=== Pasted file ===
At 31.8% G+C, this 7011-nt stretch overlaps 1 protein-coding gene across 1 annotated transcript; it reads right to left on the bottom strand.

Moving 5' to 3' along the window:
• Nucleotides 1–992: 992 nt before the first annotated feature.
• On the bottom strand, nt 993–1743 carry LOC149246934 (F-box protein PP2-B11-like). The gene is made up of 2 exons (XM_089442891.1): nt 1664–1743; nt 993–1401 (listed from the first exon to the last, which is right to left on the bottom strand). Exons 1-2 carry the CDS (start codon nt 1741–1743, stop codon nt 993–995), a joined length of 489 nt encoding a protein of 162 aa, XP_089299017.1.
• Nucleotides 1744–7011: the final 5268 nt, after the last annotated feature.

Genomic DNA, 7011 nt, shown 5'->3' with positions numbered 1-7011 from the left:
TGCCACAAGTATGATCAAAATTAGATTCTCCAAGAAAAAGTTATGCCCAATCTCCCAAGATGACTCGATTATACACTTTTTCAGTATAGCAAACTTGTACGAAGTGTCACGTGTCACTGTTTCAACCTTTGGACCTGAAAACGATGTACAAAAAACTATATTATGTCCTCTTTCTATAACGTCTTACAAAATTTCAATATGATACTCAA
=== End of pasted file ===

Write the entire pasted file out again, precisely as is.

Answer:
At 31.8% G+C, this 7011-nt stretch overlaps 1 protein-coding gene across 1 annotated transcript; it reads right to left on the bottom strand.

Moving 5' to 3' along the window:
• Nucleotides 1–992: 992 nt before the first annotated feature.
• On the bottom strand, nt 993–1743 carry LOC149246934 (F-box protein PP2-B11-like). The gene is made up of 2 exons (XM_089442891.1): nt 1664–1743; nt 993–1401 (listed from the first exon to the last, which is right to left on the bottom strand). Exons 1-2 carry the CDS (start codon nt 1741–1743, stop codon nt 993–995), a joined length of 489 nt encoding a protein of 162 aa, XP_089299017.1.
• Nucleotides 1744–7011: the final 5268 nt, after the last annotated feature.

Genomic DNA, 7011 nt, shown 5'->3' with positions numbered 1-7011 from the left:
TGCCACAAGTATGATCAAAATTAGATTCTCCAAGAAAAAGTTATGCCCAATCTCCCAAGATGACTCGATTATACACTTTTTCAGTATAGCAAACTTGTACGAAGTGTCACGTGTCACTGTTTCAACCTTTGGACCTGAAAACGATGTACAAAAAACTATATTATGTCCTCTTTCTATAACGTCTTACAAAATTTCAATATGATACTCAA